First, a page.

My final message on 1st, 2nd, and 3rd John. Hear the rest of them here.
I got a chance to preach about letting the Holy Spirit invade our lives and church services at Revive Worship Conference this past week. Thanks to Spring Arbor Free Methodist Church for having the video available.
I have never known a group of Christians like those at 1208 Greenwood. Every one of them is truly spectacular. They are accepting and loving towards neighbors. They are passionate and eager to make an impact. They are courageous and intentional in their living. They are patient and smart when facing difficulty. They are diverse in race, age, and social life.
They embrace both structure and flexibility. They aren’t thrown off by the genre of worship or the various physical expressions of praise taking place in the room. They have no need to point out the spec in each other’s eyes because they are aware of the 2×4 in their own.
They dream of community gardens, meals for the poor, and small groups that leave an impact on the city. They desire to get involved to the point that they need to step back and make sure the other good and important things in their life fit as well.
They complain about next to nothing. Is the music too loud? Yes, but it’s not going to ruin their worship and they aren’t going to yell at the sound man. Are the children racing through the sanctuary left and right and not obeying anything they ask? Yes, but they are more concerned about loving them than teaching them a lesson.
They are more than a community. They are more than friends—they are a family. And like a loving family, they are there for each other even when they’ve let each other down. They climb back down into the pit of each other’s life even when it’s the hundredth time they’ve done so. They demonstrate the unconditional. When they err, they err on the side of grace.
They are all around the most unique church I have ever encountered and they show me who Christ is more and more, every week. I am a better person just being around them. They are what I aspire to be and an image of what I believe we as a church are to look like: the repaired and the broken; the weak and the strong; the poor and the rich; the starving and the hungry; the addicted and the free—and everything in between.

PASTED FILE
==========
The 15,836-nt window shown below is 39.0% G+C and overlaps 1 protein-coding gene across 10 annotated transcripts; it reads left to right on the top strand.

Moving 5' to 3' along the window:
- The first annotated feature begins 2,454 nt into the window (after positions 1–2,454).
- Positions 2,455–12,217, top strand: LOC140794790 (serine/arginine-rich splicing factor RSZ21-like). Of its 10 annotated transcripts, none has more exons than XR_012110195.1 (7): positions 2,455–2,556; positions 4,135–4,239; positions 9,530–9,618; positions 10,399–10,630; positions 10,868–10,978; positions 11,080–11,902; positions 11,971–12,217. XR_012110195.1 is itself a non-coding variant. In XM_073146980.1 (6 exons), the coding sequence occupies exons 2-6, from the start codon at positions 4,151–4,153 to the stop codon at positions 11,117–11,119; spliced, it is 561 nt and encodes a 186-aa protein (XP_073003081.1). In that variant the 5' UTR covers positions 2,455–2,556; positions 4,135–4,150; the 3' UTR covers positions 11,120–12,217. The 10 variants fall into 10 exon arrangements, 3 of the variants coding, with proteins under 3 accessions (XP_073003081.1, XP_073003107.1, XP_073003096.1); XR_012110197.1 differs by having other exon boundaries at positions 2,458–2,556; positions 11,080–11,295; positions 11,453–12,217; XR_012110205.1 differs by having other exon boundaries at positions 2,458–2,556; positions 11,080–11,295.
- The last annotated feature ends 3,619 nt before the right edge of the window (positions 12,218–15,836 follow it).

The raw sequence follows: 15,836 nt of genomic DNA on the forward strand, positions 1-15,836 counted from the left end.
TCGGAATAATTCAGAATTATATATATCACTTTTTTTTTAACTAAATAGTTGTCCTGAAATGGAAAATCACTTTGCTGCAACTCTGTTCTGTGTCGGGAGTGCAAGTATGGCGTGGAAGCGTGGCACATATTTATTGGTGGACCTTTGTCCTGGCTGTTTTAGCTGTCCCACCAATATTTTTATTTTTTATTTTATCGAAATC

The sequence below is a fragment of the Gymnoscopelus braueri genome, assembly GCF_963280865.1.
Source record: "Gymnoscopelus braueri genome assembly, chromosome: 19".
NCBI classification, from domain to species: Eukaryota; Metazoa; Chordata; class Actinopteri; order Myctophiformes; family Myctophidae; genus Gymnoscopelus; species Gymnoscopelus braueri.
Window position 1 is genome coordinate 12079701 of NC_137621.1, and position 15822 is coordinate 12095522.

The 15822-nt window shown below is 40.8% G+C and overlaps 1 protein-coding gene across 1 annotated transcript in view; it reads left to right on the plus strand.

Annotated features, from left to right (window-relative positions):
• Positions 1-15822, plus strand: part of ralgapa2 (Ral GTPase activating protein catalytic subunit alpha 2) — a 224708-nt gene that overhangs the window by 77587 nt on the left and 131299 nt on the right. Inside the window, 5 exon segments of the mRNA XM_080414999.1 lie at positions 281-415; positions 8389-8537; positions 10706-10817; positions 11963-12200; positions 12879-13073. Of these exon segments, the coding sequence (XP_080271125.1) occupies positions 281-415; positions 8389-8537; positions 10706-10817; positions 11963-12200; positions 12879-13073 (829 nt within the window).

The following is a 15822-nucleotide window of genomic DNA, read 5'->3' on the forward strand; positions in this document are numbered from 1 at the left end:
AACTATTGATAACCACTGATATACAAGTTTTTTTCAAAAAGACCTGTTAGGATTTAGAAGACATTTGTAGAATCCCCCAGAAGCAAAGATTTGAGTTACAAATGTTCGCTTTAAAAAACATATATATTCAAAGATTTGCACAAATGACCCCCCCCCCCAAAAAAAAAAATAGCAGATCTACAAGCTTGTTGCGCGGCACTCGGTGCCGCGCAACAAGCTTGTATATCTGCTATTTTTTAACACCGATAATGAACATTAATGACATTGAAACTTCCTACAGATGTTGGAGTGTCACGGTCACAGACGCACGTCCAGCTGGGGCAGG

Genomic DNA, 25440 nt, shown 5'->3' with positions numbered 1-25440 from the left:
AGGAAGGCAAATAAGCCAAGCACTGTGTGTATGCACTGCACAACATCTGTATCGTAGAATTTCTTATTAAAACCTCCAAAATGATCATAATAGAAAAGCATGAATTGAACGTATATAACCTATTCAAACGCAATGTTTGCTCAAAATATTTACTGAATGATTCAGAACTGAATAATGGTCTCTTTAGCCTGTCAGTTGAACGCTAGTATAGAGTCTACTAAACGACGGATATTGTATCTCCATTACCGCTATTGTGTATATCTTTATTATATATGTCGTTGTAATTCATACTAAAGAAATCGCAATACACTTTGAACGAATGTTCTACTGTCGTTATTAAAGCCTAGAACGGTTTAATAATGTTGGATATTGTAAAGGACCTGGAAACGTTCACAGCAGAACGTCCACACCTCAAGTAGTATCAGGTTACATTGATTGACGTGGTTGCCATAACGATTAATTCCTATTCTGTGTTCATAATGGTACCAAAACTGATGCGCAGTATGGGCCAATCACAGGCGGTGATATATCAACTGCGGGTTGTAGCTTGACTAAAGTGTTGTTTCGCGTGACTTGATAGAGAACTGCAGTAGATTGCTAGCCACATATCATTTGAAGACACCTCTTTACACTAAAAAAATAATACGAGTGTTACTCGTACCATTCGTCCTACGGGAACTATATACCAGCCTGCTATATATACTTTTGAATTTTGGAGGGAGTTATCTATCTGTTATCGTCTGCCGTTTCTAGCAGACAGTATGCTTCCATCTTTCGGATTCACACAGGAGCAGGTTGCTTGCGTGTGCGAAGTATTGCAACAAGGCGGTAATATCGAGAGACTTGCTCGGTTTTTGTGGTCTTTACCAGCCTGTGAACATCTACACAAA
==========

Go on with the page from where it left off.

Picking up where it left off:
We are a group of believers that meet in an old radio factory on the corner of Greenwood and McNeal on the outskirts of downtown Jackson, Michigan. Our name is our address: we call ourselves 1208 Greenwood.
We designed a service at 1208GREENWOOD that has very little planning involved. It starts at 9 at night and ends 2 hours later. The band shows up last minute, plugs in their instruments and plays through whatever 10 songs or so were chosen beforehand without any practice. For some churches this is every worship leader’s nightmare, but for us it’s a thing of spontaneity, freedom and beauty.
This past Wednesday I had to sit in on drums, which meant I had to find someone willing to lead the music. I called up my good friend Dan Prout, who leads worship at another church down the road. He agreed and took us into the holy of holies.
About half an hour into the set, holy laughter hit a few of the worshippers. Every time we ended a song, you could hear people cracking up loudly over our guitarist’s foot-pedal-ambience.
Now I’m not one who screams or cheers loudly at any event. I usually clap my hands while giving a quiet, high-pitched “woooooo.” But one point during this session of late night worship, I could not help but feel this desire bubble up inside of me to yell, “YEAAAAAHHHH!!!”
While I do have some Pentecostal blood in me, I am not typically one who makes a lot of noise like that. In fact, I’m sometimes confused as to why other people in the room do such things. I’m not put-off by it or anything, I just never really understood it.
There it was—this noise deep within me—and I just wanted to let it out, right then and there in that quiet moment we were having. I ended up waiting until I was smashing some cymbals to finally let it out, but it felt good. On top of this, this screaming desire came on a night where I wasn’t even feeling particularly focused in worship, perhaps making it all the more genuine.
This service presented many people with a great experience of God’s joy—something that I sometimes lose behind the seriousness of slow, meditative music (not that such music is bad or anything). I now have a better understanding of how the Holy Spirit manifests joy in our lives at times.
When Pastor Maltbie D. Babcock would go running he would tell the secretary, “I’m going to see my Father’s world.” Sometimes we don’t take a lot of time to observe the world around us and give praise to God for the beautiful creation He has made. Now sure, most of us here in Michigan are pretty sick of snow, but take some time to admire it and in doing so, admire God.
I spent many, many hours this past week making a documentary on the Biblical importance of serving. I know you come to blogs to find short little tidbits of info, but I hope you might be inspired to give it a quick look :)